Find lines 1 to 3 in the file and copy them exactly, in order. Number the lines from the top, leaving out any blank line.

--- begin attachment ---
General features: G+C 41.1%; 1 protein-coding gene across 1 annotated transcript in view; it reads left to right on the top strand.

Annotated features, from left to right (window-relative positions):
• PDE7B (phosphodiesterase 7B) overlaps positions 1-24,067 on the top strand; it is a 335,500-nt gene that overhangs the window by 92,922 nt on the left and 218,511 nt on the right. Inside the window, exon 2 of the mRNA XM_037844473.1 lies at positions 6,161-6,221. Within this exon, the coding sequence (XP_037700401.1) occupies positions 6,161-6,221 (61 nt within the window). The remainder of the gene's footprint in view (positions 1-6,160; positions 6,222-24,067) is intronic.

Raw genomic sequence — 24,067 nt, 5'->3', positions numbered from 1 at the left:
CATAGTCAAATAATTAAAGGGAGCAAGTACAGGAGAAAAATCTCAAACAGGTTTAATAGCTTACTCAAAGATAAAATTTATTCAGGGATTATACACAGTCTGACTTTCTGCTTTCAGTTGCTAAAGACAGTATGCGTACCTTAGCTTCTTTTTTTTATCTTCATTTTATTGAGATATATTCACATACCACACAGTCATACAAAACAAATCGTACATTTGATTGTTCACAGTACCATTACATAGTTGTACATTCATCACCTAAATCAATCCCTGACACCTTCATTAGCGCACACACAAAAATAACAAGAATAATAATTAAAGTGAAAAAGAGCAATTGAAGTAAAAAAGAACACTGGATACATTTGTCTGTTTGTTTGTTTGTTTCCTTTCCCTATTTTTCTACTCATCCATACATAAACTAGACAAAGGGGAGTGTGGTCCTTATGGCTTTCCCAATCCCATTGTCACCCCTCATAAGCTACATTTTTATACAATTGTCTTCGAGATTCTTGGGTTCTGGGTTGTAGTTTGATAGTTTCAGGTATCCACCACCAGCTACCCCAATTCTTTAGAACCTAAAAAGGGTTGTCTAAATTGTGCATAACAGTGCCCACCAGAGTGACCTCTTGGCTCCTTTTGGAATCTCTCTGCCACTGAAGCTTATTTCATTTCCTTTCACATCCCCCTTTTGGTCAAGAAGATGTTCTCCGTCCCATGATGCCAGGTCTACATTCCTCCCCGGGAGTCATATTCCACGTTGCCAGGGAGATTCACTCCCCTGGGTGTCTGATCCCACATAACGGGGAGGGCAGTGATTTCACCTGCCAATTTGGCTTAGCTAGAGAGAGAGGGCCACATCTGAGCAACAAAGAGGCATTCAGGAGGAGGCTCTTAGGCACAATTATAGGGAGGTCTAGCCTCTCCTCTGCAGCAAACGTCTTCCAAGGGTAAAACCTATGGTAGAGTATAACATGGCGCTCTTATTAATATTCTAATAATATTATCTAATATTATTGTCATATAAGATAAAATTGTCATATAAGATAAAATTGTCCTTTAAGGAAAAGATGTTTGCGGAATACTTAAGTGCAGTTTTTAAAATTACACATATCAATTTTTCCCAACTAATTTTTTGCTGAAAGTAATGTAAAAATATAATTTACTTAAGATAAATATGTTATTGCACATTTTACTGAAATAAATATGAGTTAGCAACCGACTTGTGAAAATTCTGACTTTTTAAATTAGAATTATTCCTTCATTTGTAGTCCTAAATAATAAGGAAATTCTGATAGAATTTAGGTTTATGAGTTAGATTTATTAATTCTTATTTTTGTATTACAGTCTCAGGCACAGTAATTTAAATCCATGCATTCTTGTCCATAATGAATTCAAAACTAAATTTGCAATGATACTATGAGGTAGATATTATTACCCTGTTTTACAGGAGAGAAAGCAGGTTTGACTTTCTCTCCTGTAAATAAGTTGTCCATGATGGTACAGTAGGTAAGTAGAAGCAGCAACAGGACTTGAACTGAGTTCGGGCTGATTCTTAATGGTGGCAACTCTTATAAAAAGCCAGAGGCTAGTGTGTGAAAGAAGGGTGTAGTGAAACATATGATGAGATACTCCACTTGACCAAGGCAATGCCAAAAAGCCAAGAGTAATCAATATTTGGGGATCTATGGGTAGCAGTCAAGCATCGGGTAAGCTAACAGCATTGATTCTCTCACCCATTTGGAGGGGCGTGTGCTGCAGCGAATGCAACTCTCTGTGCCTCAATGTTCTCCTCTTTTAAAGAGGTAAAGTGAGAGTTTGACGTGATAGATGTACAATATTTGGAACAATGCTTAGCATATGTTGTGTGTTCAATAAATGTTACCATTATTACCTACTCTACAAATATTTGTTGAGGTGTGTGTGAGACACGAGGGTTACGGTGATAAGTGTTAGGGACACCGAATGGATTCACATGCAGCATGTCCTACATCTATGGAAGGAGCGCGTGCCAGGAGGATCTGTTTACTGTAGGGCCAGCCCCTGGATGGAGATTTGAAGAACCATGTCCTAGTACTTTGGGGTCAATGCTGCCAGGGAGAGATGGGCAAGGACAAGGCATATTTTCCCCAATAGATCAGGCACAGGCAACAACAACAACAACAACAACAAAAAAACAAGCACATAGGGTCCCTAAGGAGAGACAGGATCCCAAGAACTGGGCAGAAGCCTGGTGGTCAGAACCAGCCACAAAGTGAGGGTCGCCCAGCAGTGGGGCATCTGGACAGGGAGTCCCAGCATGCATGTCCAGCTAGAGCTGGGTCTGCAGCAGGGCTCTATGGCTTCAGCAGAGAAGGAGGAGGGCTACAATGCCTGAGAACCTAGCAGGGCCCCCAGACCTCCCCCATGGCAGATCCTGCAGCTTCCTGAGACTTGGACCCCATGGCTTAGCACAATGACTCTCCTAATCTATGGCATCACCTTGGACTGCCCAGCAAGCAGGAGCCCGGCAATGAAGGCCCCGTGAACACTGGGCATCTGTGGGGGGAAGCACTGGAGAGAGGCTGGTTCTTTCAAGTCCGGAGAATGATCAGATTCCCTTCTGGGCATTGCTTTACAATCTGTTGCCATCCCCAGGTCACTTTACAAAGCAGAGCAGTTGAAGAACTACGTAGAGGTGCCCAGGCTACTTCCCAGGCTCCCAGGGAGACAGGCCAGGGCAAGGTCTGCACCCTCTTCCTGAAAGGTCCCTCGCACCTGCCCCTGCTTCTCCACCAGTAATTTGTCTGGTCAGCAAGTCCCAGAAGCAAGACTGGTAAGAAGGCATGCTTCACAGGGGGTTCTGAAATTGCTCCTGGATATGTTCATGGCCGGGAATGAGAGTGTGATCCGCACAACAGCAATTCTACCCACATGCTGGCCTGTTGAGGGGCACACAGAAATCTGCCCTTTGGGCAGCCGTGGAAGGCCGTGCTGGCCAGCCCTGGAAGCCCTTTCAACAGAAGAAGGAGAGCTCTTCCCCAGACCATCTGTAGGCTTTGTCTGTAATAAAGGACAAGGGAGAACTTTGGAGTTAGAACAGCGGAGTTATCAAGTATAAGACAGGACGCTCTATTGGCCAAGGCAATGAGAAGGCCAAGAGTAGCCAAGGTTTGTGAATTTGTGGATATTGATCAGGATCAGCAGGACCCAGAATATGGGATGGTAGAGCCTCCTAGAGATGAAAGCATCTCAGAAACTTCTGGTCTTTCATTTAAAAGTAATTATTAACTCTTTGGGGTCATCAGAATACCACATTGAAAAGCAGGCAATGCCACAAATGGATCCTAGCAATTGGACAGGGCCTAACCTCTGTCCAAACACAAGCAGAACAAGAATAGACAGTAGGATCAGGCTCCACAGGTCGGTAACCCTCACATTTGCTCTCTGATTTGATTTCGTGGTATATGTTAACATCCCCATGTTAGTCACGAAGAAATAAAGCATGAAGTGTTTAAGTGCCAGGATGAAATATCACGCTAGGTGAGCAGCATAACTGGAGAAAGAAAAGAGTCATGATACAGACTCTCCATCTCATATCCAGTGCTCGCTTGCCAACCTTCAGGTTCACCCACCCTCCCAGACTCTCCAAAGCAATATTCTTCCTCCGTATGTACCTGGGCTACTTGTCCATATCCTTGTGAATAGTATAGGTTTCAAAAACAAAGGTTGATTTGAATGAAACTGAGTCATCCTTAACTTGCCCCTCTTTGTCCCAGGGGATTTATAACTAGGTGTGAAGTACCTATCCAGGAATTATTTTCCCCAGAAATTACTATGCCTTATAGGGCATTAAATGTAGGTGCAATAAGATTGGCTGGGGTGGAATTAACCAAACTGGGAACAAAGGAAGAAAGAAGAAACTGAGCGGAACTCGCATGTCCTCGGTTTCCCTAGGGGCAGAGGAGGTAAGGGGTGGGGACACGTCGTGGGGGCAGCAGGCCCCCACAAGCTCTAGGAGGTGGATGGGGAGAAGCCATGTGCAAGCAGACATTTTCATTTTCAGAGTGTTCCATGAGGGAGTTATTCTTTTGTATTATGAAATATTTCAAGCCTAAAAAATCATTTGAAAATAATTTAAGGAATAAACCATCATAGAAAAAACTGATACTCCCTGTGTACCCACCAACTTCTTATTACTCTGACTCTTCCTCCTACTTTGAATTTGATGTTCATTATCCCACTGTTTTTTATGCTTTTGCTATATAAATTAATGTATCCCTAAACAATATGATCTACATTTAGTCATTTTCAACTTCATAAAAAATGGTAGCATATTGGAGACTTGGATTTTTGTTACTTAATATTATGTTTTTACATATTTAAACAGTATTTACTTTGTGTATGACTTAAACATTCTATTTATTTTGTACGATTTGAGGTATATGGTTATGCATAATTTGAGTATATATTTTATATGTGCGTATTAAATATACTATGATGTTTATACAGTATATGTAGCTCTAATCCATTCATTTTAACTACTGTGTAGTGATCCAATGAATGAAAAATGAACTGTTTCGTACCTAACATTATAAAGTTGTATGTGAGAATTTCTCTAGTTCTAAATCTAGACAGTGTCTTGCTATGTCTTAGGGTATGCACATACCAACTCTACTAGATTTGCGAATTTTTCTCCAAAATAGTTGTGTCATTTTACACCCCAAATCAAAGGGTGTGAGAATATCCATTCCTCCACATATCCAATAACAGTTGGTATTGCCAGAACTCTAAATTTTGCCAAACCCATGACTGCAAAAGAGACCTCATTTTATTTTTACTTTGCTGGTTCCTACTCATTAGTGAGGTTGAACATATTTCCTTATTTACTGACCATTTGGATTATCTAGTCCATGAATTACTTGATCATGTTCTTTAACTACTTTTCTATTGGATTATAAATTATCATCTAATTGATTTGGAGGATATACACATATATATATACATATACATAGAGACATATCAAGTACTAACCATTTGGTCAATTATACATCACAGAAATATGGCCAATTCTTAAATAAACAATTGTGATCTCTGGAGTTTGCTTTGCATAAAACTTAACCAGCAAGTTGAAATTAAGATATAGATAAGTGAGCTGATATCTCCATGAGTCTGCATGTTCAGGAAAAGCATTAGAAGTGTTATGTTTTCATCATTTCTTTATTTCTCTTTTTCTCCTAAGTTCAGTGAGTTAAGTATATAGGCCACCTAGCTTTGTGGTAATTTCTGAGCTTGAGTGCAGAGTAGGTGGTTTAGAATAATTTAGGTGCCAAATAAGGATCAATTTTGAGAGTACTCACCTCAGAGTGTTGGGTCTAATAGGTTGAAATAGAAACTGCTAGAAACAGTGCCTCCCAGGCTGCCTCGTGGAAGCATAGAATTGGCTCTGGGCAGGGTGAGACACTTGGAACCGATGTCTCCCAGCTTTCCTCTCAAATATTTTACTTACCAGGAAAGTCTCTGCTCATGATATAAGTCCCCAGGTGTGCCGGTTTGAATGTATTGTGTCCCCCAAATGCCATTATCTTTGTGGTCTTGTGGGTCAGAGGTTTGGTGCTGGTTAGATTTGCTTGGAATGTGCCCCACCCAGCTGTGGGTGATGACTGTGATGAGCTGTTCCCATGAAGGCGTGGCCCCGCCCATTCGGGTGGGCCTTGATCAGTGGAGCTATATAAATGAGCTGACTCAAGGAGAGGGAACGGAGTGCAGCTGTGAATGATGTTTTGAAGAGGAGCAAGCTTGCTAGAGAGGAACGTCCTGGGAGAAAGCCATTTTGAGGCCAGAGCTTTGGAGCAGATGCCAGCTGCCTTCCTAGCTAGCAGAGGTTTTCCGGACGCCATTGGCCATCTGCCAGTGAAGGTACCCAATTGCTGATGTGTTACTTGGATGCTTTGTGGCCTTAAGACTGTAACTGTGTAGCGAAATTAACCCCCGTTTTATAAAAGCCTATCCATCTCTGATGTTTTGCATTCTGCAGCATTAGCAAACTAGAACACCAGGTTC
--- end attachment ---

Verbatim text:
General features: G+C 41.1%; 1 protein-coding gene across 1 annotated transcript in view; it reads left to right on the top strand.

Annotated features, from left to right (window-relative positions):
• PDE7B (phosphodiesterase 7B) overlaps positions 1-24,067 on the top strand; it is a 335,500-nt gene that overhangs the window by 92,922 nt on the left and 218,511 nt on the right. Inside the window, exon 2 of the mRNA XM_037844473.1 lies at positions 6,161-6,221. Within this exon, the coding sequence (XP_037700401.1) occupies positions 6,161-6,221 (61 nt within the window). The remainder of the gene's footprint in view (positions 1-6,160; positions 6,222-24,067) is intronic.